Where do the giants of the St. Lawrence go?
It all depends on the species. Humpback whales of the Northwest Atlantic gather in the Caribbean in the winter, then disperse in summer to different feeding areas including the Gulf of Maine, the coasts of Newfoundland or the St. Lawrence. A US study based on the detection of fin whale vocalizations has shown that this species is found throughout the North Atlantic year round. The study also revealed a gradual northward movement of animals in the spring and southward in the fall, though no large congregations. With regard to blue whales, “acoustic spying” has revealed their presence from the Grand Banks of Newfoundland to Bermuda. Other individuals have also been spotted in the St. Lawrence in the middle of winter, risking their lives to feed amongst the ice floes.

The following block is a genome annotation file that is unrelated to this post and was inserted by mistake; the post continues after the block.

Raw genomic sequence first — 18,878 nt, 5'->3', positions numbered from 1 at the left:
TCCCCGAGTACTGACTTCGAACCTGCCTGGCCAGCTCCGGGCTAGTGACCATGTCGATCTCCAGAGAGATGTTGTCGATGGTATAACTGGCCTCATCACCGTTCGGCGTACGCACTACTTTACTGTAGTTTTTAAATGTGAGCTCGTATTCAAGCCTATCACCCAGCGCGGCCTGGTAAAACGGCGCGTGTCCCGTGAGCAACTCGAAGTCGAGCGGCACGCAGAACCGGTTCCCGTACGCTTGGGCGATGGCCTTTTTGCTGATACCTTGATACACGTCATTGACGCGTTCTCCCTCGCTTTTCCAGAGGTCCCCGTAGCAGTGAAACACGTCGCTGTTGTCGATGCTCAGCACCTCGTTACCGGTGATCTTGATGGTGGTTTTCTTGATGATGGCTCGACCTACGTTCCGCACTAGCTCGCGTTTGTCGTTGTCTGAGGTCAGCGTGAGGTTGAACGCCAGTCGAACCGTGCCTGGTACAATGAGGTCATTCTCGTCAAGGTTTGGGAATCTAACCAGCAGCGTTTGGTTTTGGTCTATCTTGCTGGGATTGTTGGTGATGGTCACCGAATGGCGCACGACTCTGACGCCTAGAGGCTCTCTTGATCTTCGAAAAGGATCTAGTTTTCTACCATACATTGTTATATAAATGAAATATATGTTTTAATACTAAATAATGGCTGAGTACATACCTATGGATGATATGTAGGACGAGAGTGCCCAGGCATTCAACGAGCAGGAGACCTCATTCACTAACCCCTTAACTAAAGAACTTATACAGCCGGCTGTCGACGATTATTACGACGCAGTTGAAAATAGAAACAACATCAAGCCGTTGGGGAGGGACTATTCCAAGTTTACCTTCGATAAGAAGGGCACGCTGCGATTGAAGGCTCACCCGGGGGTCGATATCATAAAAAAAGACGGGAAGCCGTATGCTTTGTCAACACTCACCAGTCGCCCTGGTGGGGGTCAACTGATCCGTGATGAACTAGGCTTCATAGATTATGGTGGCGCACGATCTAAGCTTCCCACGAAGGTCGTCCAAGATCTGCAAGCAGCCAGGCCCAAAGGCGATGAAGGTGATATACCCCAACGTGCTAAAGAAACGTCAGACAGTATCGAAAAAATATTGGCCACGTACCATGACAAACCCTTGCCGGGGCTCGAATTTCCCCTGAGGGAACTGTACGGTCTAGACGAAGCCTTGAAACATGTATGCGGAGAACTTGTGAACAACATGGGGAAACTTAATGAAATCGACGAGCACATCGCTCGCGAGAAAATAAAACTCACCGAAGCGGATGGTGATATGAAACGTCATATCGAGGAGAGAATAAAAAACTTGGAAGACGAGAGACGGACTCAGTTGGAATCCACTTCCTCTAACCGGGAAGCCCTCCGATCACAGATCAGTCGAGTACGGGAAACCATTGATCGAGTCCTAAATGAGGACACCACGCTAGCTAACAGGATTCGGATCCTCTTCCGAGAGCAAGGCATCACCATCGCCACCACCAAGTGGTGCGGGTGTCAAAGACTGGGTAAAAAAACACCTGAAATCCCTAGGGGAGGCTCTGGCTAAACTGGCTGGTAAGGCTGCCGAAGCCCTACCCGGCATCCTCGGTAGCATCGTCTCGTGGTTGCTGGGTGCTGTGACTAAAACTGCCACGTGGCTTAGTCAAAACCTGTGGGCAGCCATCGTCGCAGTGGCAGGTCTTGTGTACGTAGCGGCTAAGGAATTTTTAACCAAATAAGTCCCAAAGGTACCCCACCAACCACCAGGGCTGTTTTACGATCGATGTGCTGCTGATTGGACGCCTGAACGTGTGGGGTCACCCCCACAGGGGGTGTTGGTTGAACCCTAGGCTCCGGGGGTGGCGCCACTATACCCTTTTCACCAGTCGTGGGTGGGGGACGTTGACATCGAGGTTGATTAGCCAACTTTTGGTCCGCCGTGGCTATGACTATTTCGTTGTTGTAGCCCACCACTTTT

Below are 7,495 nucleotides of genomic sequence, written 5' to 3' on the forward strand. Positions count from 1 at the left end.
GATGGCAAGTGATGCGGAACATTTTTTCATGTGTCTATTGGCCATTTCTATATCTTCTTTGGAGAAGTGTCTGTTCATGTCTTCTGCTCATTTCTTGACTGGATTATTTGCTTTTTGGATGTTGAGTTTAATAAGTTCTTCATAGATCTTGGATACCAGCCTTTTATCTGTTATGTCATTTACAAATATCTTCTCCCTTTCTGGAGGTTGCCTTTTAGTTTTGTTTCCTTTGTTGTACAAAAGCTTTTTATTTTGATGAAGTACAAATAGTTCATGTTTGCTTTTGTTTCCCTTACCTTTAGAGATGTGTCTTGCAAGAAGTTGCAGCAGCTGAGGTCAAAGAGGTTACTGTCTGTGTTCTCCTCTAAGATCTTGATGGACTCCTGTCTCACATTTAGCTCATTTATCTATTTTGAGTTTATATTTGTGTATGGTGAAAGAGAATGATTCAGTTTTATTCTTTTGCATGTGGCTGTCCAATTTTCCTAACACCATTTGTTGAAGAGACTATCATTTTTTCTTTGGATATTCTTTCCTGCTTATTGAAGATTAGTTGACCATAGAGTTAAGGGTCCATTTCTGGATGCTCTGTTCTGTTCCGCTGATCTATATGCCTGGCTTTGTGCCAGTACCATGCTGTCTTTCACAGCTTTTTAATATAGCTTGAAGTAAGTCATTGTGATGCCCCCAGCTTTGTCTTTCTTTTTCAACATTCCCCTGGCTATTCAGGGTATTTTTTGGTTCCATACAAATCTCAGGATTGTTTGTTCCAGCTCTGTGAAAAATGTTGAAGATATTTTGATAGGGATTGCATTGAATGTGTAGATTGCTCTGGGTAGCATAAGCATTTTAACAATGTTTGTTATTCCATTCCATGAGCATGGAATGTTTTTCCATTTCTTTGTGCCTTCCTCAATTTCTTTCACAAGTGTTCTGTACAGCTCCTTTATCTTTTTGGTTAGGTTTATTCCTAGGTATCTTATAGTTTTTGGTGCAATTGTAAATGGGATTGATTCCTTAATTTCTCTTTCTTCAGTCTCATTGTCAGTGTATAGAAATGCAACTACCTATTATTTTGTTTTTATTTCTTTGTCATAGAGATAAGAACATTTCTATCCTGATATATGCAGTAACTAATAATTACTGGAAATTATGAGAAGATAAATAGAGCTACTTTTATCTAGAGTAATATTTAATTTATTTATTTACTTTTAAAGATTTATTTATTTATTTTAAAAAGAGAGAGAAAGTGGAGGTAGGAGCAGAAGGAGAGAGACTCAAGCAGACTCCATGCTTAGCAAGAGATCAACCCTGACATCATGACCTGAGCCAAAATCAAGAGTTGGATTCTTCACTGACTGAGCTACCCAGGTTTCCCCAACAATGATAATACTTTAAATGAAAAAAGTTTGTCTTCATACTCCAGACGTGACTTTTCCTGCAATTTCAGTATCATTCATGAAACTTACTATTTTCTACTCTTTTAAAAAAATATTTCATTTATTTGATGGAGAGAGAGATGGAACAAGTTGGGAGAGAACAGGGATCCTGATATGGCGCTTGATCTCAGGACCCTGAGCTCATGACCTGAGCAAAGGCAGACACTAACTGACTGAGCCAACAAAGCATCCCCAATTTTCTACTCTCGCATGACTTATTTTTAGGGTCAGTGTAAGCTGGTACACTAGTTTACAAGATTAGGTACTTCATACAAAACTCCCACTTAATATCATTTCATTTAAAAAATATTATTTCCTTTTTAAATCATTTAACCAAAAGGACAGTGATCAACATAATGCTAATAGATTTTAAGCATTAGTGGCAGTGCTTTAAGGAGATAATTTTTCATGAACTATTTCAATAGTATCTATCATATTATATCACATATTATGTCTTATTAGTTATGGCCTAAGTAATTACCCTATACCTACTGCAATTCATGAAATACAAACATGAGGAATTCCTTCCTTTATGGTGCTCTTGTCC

Researchers have observed that Pacific blue whales return to the same places every year and on similar dates. Curiously, their feeding grounds are not necessarily the most productive areas. Rather, they are the most predictable ones. By favouring stability over quantity, blue whales avoid unpleasant surprises in a highly variable ecosystem. Blue whales are able to benefit from this strategy because they have a life expectancy of 80 years, which allows for long-term learning.